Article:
Congressman Andy Barr working to fight heart disease in honor of his late wife

Congressman Andy Barr honoring his late wife and fighting heart disease
Published: Feb. 25, 2021 at 3:35 PM EST
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LEXINGTON, Ky. (WKYT) - Many of us in central Kentucky would often see Carol Barr standing beside her husband Congressman Andy Barr, but the wife and mother was so much more.

Her sudden death last June from a heart condition has left a huge void for many.

WKYT’s Amber Philpott sat down with Congressman Barr to talk about how he is turning to action and joining with some of his wife’s closest friends to honor his wife’s legacy and save lives.

“Doctors told us her heart gave out, but really she had such a huge amazing heart, she was a loving person, she was a selfless person and that’s what a heart symbolizes is selflessness,” said Rep. Andy Barr. In June of 2020 Congressman Andy Barr lost his best friend, his wife Carol.

“She was the best mother and wife, friend and daughter that anyone could possibly have. She was a go-getter,” said Rep. Andy Barr.

Carol Barr, who many saw supporting her husband through his many campaigns, was someone who he says lived a life of impact and purpose.

Those who knew her closest all use the same word to describe her-- intentional. “She made all of us feel very special,” said Jenny Carman.

“If you were in contact with her in a conversation you were the only person in the room and I think we’ve noticed that more now in her absence probably than we appreciated while she was here,” said Jennifer Harris.

Healthy and active, Carol Barr, like a lot of Kentuckians, had an underlying health condition.

She was diagnosed in the seventh grade with mitral valve prolapse or MVP, it’s an abnormal movement of the valve into the wrong heart chamber. “We did not appreciate that this was a life-threatening situation,” said Barr. MVP is a typically benign condition that results in sudden cardiac death in only .2% of people.

25,000 Americans lose their lives to valvular heart disease each year, most young women. “The difficulty that we have in cardiology right now is that we don’t know what risk factors make a valvular heart disease that life-threatening condition versus something that is not particularly serious,” said Barr. Still reeling from that sudden loss, Congressman Barr is now turning his grief into action for his wife. “We want to turn this tragedy into something positive,” said Barr. Just this week Barr introduced new legislation in the CAROL Act, Cardiovascular Advances in Research and Opportunities Legacy.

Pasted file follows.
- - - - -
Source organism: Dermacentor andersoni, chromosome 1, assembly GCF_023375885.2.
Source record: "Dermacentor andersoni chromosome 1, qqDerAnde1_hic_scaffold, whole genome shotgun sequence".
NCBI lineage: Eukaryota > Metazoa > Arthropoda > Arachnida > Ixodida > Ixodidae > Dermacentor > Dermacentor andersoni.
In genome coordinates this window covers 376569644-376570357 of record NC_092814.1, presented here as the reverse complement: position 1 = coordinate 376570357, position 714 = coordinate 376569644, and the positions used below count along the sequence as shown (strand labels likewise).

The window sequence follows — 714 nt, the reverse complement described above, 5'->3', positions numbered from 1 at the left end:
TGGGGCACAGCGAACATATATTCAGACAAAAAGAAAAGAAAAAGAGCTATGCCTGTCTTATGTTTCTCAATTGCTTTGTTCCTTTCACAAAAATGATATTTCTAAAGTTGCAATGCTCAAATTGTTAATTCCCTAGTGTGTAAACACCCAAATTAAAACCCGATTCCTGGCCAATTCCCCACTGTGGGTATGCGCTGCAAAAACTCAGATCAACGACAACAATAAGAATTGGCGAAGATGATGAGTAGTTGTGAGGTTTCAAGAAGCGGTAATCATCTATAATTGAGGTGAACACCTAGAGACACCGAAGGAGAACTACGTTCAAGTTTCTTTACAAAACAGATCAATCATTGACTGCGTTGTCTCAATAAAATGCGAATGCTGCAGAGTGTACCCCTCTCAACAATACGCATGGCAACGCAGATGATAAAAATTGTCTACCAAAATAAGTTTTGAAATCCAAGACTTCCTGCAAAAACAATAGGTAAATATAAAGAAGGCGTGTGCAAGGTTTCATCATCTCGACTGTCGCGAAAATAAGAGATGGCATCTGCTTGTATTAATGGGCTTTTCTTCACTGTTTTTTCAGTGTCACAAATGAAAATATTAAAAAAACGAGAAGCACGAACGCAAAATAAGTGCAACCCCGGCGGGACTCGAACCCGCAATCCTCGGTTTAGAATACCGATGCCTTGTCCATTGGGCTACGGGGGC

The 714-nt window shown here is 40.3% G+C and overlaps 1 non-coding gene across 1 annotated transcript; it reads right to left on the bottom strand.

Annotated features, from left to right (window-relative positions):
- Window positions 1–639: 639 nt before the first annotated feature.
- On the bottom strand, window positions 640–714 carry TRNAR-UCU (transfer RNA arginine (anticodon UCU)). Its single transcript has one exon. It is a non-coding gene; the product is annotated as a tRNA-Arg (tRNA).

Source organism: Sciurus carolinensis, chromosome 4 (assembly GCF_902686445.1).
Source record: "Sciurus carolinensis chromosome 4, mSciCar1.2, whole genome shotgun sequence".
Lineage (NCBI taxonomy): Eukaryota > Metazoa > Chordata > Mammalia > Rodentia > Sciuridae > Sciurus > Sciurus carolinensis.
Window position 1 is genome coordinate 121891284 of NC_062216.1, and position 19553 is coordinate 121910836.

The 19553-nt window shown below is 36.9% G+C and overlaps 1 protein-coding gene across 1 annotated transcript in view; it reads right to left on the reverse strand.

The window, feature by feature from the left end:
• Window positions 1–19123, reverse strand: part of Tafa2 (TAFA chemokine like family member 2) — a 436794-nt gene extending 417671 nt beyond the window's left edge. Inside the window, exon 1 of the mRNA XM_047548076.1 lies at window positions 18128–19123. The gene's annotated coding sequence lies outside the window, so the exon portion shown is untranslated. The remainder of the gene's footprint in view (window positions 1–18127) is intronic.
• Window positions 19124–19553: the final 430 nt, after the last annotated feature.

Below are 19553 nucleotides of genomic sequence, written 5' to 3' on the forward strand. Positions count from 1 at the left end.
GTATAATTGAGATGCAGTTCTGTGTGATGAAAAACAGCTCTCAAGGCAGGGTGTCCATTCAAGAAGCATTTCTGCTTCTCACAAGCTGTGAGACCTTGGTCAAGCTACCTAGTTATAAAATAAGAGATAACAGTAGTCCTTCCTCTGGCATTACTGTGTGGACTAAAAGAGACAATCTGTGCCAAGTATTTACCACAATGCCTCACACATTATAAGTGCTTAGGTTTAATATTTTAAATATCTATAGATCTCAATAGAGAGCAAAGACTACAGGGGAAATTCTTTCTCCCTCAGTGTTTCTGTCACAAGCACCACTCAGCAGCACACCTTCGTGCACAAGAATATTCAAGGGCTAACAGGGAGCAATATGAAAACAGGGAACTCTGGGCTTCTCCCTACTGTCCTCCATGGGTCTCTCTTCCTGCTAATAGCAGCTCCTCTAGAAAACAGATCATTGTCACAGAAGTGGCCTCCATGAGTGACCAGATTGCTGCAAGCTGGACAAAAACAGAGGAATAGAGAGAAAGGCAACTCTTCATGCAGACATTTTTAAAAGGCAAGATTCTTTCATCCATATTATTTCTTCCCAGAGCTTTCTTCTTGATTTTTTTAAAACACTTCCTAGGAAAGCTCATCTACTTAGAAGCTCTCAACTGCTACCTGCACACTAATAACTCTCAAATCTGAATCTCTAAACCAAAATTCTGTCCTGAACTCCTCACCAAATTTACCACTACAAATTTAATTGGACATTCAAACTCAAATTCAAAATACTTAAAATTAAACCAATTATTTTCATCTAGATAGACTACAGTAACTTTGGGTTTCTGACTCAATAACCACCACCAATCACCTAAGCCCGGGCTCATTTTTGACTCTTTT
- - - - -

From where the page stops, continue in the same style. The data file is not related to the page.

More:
Barr says the bill aims to direct $100 million over five years to spur more research into valvular heart disease. “We believe that with earlier detection and with preventative care and with interventions and a treatment program that many of these individuals like Carol can live long healthy lives,” said Barr. But Barr isn’t alone in his efforts to keep his wife’s legacy alive.

He turned to those closest to her for even more help, her inner circle of lifelong friends. “I think it’s helped us have a way to channel our grief into doing something because we have a bigger platform to share her story,” said Ty McBrayer. Carol’s group of friends shared a lifetime of memories with her, but now in her absence, they are an even tighter group.

Each says it’s an honor to be asked by Congressman Barr to help with the Carol Barr Fund and support the American Heart Association. It will focus on research and fund STEM programs for young girls in Kentucky.

Several women-owned businesses in Lexington have joined in to donate as well.

“Our goal is really to help advance heart research and find a cure for heart disease and if just one family can save their wife and momma from the experience the Barr’s have gone through than it’s worth it,” said Nancy Boatman.

So what would their friend think of her friend’s efforts? “Oh I think she would be proud of us and very pleased to know that we are doing what we can to raise awareness for other women, “said Jenny Carman.

No one can fill the void that Carol Barr left behind, but those who miss her dearly will spend every day fighting heart disease in her name and making sure others know just how big her heart really was. “She gave all of her heart in just 39 years and that’s a tragedy in one way, but it’s also one heck of a legacy,” said Barr.

Carol Barr will be honored at this year’s Go Red for Women event, being held virtually this year on April 23 noon-1:00.

Congressman Barr will speak at the event.

For more on the Carol Barr fund and how you can help click on the link or see the flyers below.

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